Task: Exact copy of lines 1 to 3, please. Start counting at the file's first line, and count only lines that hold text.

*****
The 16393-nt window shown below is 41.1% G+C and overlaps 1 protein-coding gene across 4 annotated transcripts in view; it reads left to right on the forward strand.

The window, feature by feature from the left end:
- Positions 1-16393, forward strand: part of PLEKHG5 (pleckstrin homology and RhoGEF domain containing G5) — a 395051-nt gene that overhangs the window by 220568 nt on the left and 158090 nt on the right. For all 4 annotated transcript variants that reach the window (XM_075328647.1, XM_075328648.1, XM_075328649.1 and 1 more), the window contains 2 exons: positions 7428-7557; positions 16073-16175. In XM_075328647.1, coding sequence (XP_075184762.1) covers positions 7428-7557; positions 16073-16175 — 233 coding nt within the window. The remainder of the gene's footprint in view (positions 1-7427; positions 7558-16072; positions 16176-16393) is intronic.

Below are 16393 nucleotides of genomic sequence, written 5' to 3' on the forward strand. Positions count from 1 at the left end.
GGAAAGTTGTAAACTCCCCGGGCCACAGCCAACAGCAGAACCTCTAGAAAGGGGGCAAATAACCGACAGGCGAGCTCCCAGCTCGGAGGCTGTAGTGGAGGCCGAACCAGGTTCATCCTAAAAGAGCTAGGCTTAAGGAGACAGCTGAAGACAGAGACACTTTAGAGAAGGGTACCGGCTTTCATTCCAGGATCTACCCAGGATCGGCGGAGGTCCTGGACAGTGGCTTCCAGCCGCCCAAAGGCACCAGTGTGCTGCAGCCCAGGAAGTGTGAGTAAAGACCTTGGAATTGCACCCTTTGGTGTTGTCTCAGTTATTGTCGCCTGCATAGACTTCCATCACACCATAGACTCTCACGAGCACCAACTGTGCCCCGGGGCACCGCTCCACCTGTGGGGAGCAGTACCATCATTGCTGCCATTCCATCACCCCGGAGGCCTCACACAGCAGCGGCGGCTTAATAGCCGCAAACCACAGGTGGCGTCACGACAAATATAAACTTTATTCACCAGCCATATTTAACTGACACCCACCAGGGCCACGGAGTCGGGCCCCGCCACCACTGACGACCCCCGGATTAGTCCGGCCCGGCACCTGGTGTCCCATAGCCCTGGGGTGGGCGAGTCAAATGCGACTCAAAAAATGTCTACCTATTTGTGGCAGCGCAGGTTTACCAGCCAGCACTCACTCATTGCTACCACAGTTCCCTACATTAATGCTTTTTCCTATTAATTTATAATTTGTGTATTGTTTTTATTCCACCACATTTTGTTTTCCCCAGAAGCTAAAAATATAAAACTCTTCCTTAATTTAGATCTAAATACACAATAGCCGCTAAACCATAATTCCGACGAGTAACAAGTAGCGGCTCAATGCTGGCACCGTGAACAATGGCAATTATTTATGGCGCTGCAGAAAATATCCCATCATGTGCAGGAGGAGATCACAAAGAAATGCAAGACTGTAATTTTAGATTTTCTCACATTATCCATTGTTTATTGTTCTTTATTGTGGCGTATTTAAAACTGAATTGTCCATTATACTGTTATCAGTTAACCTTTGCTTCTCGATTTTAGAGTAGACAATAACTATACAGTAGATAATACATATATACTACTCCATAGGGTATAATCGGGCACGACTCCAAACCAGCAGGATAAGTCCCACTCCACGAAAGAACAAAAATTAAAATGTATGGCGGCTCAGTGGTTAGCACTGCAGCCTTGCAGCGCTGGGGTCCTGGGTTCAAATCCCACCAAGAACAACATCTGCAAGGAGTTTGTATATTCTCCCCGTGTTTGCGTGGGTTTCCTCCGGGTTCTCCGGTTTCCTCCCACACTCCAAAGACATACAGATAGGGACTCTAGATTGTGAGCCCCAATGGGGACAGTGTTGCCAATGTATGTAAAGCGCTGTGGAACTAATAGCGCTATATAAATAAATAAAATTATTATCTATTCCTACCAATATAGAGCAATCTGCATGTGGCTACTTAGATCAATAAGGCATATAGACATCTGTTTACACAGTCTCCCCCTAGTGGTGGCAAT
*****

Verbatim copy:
The 16393-nt window shown below is 41.1% G+C and overlaps 1 protein-coding gene across 4 annotated transcripts in view; it reads left to right on the forward strand.

The window, feature by feature from the left end:
- Positions 1-16393, forward strand: part of PLEKHG5 (pleckstrin homology and RhoGEF domain containing G5) — a 395051-nt gene that overhangs the window by 220568 nt on the left and 158090 nt on the right. For all 4 annotated transcript variants that reach the window (XM_075328647.1, XM_075328648.1, XM_075328649.1 and 1 more), the window contains 2 exons: positions 7428-7557; positions 16073-16175. In XM_075328647.1, coding sequence (XP_075184762.1) covers positions 7428-7557; positions 16073-16175 — 233 coding nt within the window. The remainder of the gene's footprint in view (positions 1-7427; positions 7558-16072; positions 16176-16393) is intronic.